Bouquets of Flowers As a Substitute for Hugs
According to online florist, Bloom & Wild business is booming thanks to an increase in Brittons are sending bouquets of flowers as “substitute hugs” to friends and family during the pandemic.
Best known for its flatpack bouquets which can fit through a letterbox, this innovative florist is challenging Interflora as the UK’s biggest florist after doubling its sales as Covid changed the way Britain bought flowers.
When demand for floral deliveries spiked in the first lockdown when high street stores closed but has continued at twice its previous level even in periods without restrictions, said Bloom & Wild’s co-founder Aron Gelbard.
Last year Mother’s Day was a runaway success, with the company delivering more flowers in one week than it had in the first three years put together.
Morrisons doubled in-store flower stalls to meet demand, with people unable to visit each other, flowers have been “somewhat of a substitute for a hug”, said Gelbard.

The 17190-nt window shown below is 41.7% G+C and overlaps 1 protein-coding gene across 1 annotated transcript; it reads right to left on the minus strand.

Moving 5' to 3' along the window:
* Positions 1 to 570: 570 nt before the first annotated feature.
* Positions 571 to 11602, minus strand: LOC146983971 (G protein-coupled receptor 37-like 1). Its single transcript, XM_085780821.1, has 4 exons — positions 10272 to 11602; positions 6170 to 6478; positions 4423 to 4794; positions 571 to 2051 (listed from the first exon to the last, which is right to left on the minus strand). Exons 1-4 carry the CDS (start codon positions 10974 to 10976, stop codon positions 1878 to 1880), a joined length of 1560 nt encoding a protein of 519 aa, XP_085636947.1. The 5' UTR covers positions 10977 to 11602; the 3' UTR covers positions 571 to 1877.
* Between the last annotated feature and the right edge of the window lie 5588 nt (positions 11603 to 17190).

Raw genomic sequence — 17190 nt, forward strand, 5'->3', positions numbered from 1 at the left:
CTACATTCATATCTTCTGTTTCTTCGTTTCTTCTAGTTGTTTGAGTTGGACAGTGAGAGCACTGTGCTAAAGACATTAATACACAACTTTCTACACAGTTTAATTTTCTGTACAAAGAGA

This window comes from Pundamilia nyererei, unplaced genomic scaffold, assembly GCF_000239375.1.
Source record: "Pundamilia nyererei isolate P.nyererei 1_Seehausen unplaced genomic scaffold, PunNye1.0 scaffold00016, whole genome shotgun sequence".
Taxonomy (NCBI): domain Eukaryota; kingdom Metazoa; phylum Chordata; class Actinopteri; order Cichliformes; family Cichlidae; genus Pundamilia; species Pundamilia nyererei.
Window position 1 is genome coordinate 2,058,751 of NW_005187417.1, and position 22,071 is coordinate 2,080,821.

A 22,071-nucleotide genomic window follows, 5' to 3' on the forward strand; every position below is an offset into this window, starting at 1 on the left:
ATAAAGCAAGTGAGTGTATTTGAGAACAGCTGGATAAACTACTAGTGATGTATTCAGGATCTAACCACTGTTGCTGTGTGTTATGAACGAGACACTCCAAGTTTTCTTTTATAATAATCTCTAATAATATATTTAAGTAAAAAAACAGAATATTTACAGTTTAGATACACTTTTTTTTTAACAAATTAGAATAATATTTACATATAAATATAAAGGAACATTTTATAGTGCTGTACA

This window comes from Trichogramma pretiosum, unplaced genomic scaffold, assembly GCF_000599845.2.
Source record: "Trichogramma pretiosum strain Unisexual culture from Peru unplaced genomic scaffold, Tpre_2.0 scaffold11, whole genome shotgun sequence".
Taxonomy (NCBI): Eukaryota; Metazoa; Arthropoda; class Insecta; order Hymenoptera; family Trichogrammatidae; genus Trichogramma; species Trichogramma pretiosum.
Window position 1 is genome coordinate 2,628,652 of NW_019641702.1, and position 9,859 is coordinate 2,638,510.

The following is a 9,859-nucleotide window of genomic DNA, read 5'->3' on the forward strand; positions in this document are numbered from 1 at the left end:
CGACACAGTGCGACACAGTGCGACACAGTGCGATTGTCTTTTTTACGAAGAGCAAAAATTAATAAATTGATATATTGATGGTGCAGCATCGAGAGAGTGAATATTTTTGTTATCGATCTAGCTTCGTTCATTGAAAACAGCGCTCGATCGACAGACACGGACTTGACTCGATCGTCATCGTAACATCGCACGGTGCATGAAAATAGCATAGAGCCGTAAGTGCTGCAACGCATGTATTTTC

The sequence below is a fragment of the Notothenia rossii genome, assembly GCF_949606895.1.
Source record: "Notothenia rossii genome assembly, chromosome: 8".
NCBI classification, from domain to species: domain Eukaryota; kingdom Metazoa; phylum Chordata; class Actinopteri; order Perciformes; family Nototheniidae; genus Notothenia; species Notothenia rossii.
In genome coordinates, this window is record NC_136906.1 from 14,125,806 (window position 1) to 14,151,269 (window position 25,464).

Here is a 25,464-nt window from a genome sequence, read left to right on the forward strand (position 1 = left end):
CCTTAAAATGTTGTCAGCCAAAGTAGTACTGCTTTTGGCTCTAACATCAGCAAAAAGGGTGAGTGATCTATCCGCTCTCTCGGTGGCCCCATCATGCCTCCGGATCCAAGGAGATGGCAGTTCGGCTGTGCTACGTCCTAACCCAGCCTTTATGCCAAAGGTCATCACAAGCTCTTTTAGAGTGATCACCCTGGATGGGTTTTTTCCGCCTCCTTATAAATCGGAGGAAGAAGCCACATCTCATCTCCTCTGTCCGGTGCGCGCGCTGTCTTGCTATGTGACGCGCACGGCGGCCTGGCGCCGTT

The former management consultant believes his firm has created a new market with its letterbox flowers as customers, mainly women, send tokens to each other.
They are “less of a grand gesture”, Gelbard said of the packets, which start at £23 and are also carry plants such as orchids and succulents.
“As a result, we don’t just see orders for special occasions like Christmas, Valentine’s Day and Mother’s Day – the big traditional peaks in our industry. We see a lot of people sending flowers to say ‘thank you’ or ‘just because’.”
Bloom & Wild has logged 780,000 of these “just because” orders over the past year. It uses software to scan messages that accompany deliveries in an anonymized way and picked up the word “brighten” 162,000 times. There is also a big trend of people buying for themselves to cheer up their desk at home.
The online retailer said its sales will finish “substantially north” of £100m in the year to 31 March and forecast a “significant” profit for the period – a first for the eight-year-old business, which made a £2.2m loss in 2020.
The growth of the London-based company has been rapid; two years ago sales were circa £30m. The pandemic has led to a surge in online shopping with investors keen to back businesses that could benefit from a long-term tilt to the web.
Bloom & Wild recently pulled in £75m from new investors in a fundraising that brings the total raised to almost £100m.
The cash is being used to fund further expansion in mainland Europe. Brexit has not caused any setbacks for the company which has a warehouse in Dortmund in Germany. It is already despatching orders there, as well as in France and Ireland.
Source: The Guardian
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